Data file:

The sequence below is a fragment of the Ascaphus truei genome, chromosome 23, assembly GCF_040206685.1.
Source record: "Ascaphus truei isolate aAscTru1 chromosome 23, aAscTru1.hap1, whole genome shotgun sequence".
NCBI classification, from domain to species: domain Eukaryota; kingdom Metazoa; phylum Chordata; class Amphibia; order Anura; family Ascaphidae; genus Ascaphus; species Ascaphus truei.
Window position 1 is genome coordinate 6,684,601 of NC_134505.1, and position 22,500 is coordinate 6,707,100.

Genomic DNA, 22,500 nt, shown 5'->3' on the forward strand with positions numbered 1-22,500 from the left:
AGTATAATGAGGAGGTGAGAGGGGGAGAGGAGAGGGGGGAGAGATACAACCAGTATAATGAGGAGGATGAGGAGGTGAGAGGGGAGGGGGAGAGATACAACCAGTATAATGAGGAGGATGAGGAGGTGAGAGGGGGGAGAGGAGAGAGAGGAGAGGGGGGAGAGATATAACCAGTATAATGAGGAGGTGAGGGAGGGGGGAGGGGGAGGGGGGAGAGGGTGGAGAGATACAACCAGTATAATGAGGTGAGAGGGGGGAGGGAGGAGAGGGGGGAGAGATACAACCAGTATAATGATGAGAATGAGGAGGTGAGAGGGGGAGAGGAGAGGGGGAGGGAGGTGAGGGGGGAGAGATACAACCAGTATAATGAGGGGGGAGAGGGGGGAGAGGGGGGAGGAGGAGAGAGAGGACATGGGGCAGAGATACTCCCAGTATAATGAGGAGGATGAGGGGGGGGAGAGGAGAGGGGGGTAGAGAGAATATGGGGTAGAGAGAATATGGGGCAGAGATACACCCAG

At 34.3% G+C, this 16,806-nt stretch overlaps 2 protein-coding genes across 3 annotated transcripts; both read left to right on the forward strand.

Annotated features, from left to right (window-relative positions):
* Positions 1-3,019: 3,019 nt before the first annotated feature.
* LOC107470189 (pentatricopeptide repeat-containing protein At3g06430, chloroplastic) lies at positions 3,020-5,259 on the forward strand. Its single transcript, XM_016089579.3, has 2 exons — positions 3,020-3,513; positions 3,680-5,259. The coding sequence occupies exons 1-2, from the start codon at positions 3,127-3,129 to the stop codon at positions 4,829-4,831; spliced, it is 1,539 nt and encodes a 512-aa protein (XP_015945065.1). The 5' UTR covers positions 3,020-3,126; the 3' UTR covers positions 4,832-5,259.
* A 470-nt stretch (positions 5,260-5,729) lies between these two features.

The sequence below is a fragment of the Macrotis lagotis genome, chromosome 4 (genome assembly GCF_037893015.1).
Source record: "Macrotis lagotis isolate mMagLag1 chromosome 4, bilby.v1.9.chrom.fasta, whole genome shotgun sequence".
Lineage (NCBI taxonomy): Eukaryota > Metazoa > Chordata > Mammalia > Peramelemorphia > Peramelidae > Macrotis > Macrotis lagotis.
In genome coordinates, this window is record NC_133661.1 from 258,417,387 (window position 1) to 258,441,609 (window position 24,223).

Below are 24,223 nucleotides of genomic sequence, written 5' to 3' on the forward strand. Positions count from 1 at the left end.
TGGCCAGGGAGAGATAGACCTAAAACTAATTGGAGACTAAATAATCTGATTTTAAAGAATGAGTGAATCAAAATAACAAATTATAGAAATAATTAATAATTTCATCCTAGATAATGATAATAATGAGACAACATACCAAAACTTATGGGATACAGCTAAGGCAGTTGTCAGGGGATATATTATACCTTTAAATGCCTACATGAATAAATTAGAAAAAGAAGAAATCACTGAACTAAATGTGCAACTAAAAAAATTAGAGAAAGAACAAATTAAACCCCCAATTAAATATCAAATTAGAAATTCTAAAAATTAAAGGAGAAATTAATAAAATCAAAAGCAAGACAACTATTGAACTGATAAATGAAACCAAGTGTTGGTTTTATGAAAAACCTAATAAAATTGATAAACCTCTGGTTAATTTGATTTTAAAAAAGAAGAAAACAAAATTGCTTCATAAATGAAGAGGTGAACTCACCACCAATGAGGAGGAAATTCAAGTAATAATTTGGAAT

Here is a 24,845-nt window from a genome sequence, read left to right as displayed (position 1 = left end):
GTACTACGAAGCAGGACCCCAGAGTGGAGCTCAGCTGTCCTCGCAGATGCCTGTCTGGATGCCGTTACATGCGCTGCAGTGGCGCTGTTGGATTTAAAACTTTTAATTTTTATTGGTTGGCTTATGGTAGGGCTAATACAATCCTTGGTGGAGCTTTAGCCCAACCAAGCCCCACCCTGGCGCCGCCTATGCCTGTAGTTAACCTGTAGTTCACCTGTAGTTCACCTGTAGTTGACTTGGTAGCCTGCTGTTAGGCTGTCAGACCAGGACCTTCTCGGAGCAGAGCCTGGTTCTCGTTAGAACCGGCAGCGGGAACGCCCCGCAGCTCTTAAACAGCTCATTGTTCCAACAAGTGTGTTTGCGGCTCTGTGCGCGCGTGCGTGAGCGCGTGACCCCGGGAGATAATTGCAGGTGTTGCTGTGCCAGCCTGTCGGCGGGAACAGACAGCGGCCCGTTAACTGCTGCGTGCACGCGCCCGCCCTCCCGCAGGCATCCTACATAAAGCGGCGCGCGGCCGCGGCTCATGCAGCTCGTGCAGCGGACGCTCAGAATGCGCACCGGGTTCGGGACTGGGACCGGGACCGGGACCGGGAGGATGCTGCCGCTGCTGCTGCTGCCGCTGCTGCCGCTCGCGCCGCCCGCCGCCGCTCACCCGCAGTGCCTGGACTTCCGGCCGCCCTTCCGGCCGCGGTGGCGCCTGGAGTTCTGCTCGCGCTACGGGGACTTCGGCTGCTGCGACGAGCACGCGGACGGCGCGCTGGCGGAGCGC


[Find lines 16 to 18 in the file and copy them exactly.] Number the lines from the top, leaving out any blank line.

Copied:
Below are 24,223 nucleotides of genomic sequence, written 5' to 3' on the forward strand. Positions count from 1 at the left end.
TGGCCAGGGAGAGATAGACCTAAAACTAATTGGAGACTAAATAATCTGATTTTAAAGAATGAGTGAATCAAAATAACAAATTATAGAAATAATTAATAATTTCATCCTAGATAATGATAATAATGAGACAACATACCAAAACTTATGGGATACAGCTAAGGCAGTTGTCAGGGGATATATTATACCTTTAAATGCCTACATGAATAAATTAGAAAAAGAAGAAATCACTGAACTAAATGTGCAACTAAAAAAATTAGAGAAAGAACAAATTAAACCCCCAATTAAATATCAAATTAGAAATTCTAAAAATTAAAGGAGAAATTAATAAAATCAAAAGCAAGACAACTATTGAACTGATAAATGAAACCAAGTGTTGGTTTTATGAAAAACCTAATAAAATTGATAAACCTCTGGTTAATTTGATTTTAAAAAAGAAGAAAACAAAATTGCTTCATAAATGAAGAGGTGAACTCACCACCAATGAGGAGGAAATTCAAGTAATAATTTGGAAT

Here is a 24,845-nt window from a genome sequence, read left to right as displayed (position 1 = left end):